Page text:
As I mentioned last time, the dummy arms require some mechanism to hold them in place, while at the same time allowing them to rattle when struck. The traditional way of doing this is wedges or pegs that fit through the tenon a short distance from the body of the dummy. I chose wedges, primarily because I had a better idea of how to employ them.
I inserted the arms in their mortises, and measured the clearance from the body on the back. I decided to start the wedge mortises about 2” from the end of the arms. These mortises would be ⅜” wide, and 1” long on top, tapering to ¾” on the bottom. The width was based on the width of my mortising chisel, and the length was purely arbitrary – it just looked right. This was laid out on the top of the tenon as shown at left.
I then drilled a starting hole near one end of the mortise and chiseled out the waste. Yes, it looks like I’m drilling at an angle, but this is a posed shot. Try working a camera and a brace at the same time! The chisel is one of the wonderful English-pattern mortise chisels (pigsticker) made by Ray Iles and sold by Tools for Working Wood. I first made the straight mortise section, then angled the sloped section to match.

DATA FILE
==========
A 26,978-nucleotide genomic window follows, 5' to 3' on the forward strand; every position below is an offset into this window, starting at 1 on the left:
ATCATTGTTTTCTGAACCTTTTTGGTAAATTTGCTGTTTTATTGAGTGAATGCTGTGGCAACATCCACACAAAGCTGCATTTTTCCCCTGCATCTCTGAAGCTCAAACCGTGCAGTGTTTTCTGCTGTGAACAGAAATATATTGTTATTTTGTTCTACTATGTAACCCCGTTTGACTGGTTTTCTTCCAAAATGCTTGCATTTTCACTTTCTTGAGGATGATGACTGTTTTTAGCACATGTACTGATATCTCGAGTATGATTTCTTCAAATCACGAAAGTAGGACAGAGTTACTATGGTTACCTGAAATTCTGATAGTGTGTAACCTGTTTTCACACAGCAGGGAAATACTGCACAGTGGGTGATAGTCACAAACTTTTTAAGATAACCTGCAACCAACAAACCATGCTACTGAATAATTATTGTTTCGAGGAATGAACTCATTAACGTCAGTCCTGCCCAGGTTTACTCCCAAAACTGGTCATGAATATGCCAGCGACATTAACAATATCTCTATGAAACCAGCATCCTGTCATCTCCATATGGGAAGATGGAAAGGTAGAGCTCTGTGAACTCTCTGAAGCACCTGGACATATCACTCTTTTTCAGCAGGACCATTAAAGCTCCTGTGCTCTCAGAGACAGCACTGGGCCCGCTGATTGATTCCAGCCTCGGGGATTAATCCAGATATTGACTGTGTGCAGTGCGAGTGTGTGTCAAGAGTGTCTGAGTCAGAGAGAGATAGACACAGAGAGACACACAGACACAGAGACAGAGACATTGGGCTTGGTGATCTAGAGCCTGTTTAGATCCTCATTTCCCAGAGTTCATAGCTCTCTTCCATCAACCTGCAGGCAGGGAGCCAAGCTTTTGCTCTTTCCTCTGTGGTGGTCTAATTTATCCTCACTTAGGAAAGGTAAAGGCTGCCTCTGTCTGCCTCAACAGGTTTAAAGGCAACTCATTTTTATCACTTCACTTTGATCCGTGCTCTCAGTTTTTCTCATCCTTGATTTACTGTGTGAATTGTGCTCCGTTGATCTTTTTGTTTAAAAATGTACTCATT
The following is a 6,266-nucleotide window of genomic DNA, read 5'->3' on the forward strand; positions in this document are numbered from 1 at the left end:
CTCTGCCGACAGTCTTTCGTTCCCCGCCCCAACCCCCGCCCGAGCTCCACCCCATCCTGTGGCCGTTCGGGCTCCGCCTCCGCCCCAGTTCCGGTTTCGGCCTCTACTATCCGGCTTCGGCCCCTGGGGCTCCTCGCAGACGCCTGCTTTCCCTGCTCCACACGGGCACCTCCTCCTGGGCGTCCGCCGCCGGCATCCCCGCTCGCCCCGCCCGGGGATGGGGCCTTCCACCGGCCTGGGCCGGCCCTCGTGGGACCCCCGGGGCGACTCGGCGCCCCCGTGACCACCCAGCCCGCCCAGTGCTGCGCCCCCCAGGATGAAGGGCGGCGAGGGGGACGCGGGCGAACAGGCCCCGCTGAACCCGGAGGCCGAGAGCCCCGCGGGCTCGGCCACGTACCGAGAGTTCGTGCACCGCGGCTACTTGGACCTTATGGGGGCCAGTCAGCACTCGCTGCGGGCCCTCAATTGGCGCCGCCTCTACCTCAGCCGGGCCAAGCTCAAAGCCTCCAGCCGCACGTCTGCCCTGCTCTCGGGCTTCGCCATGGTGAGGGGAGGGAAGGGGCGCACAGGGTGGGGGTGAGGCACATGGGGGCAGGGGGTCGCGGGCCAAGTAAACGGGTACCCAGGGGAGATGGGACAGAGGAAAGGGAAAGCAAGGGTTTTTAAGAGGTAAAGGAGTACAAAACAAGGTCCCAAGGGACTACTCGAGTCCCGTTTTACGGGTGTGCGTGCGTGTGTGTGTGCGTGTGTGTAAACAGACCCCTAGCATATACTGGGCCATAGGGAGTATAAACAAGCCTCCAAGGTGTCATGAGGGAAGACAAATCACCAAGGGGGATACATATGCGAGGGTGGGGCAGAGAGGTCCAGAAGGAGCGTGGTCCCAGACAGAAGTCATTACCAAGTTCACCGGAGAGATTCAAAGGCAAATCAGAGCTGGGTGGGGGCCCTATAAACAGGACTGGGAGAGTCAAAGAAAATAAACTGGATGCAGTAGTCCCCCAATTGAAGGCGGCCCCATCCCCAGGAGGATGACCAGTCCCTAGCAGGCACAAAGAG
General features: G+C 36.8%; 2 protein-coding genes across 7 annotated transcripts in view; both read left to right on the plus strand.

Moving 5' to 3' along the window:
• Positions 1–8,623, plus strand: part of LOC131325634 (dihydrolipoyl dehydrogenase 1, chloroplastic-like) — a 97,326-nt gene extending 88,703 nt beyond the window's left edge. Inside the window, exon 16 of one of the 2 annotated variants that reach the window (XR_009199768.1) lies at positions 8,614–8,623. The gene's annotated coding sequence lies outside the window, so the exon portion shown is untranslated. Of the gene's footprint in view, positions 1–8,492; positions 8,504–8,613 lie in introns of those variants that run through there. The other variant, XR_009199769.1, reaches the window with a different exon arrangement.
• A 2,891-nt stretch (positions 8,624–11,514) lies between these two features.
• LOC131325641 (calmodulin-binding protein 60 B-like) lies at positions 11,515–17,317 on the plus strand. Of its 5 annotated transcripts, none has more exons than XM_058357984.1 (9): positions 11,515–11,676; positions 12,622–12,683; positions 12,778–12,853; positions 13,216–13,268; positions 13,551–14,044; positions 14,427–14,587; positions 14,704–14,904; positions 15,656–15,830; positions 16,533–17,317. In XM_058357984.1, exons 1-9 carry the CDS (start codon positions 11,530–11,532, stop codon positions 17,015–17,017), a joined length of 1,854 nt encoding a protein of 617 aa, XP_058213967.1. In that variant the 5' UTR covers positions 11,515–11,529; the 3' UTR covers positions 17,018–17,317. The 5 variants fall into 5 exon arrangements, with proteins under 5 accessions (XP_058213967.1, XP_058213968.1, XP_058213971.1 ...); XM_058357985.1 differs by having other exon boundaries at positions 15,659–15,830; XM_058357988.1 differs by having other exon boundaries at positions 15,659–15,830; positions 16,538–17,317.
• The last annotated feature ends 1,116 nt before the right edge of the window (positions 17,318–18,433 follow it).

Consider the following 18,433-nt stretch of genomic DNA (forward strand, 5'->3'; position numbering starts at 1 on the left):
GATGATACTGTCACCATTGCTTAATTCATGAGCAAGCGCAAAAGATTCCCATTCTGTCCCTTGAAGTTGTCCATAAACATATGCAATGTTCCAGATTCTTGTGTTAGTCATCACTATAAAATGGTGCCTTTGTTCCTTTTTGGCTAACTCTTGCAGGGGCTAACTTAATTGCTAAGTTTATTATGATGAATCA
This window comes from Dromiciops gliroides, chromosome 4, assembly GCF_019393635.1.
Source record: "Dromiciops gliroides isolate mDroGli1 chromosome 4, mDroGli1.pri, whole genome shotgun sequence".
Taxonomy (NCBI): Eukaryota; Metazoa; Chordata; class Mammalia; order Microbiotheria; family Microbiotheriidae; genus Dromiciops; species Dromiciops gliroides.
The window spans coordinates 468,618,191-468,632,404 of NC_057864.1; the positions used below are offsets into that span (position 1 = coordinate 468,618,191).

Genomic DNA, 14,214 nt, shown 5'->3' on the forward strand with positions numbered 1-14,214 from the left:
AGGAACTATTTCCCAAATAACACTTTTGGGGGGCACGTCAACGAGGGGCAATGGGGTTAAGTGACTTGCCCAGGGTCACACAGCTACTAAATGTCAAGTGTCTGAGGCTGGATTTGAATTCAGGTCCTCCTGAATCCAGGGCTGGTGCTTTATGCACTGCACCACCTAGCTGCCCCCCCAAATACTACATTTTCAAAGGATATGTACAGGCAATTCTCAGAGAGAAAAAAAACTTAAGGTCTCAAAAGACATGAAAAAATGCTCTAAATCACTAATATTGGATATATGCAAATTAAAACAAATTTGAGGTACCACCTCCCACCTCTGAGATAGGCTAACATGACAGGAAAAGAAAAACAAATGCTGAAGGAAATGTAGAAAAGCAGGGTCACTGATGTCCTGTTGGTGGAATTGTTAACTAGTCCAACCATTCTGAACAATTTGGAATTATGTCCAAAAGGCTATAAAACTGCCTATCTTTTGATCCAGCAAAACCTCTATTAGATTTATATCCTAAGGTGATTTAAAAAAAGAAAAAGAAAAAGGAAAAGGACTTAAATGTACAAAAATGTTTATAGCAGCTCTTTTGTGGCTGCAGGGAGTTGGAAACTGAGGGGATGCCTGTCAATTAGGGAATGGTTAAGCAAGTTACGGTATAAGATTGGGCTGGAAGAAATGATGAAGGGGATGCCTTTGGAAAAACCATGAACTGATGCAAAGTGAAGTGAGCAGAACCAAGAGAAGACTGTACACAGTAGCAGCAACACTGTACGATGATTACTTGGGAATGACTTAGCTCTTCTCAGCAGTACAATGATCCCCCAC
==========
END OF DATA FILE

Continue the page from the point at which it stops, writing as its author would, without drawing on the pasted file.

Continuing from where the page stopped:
Next, I turned my attention to the wedges. I wanted a wood that was strong, but had some compressibility to hold in the mortise. I had a piece of soft maple left over from another project that was too small for anything else, which made it perfect for this. I planed it down to ⅜” thick, and cut wedges to match the mortise. As you can see from the picture on the left, I measured a 1 ½” span in about the middle of the wedge blank, and marked it at 1” on one end and ¾” on the other. This gave me the slope of the wedge. I let it extent about an inch on either side of this, but a bit more at the top, since repeated removal and replacement will probably make the wedge migrate downwards somewhat..
And above , you see the arms installed with the wedges in place. Because of the irregular shape of the log, I had to trim the front of two wedges back at a bit of an angle to give the required clearance. That’s okay, because it gave me a chance to fine-tune the action of the arms.
The next step will be construction of the frame. We’re getting into the home stretch here, and after all these strange shapes and hyper-deep mortises, it’ll be nice to get back to some classic joinery. Stay tuned!